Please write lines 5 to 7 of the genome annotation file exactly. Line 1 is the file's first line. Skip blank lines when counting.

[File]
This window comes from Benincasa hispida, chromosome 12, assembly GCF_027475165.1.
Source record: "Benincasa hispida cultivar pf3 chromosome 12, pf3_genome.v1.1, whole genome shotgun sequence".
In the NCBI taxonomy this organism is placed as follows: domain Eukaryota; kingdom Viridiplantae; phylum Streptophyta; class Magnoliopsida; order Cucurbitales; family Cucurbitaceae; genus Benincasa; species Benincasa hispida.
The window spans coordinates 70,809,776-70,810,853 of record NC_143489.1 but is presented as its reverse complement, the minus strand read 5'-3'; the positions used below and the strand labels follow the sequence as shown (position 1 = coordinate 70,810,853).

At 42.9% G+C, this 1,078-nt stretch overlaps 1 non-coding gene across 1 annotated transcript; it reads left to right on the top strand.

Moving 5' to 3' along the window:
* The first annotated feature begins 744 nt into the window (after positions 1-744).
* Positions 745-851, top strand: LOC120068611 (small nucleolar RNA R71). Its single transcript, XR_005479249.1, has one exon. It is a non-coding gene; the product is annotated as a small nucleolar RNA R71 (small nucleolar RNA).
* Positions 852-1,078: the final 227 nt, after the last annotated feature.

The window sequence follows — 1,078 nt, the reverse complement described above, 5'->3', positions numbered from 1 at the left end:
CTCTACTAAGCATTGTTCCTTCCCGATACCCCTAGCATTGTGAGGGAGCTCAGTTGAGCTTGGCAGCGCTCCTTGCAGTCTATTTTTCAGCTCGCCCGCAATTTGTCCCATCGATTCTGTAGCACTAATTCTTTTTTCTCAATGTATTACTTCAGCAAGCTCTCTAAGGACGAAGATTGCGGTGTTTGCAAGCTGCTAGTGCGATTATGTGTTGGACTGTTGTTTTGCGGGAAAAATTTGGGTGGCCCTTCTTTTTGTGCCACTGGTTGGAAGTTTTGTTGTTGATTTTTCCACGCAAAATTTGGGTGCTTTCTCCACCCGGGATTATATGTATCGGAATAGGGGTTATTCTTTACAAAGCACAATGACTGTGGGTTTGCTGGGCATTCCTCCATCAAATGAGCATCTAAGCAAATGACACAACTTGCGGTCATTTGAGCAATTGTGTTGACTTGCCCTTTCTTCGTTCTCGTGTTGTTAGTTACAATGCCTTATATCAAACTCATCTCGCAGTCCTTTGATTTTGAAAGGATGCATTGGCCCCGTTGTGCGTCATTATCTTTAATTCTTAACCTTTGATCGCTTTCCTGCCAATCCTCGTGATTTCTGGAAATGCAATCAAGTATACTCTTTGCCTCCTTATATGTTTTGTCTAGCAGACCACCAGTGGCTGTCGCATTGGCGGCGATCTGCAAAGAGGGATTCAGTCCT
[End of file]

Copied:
At 42.9% G+C, this 1,078-nt stretch overlaps 1 non-coding gene across 1 annotated transcript; it reads left to right on the top strand.

Moving 5' to 3' along the window:
* The first annotated feature begins 744 nt into the window (after positions 1-744).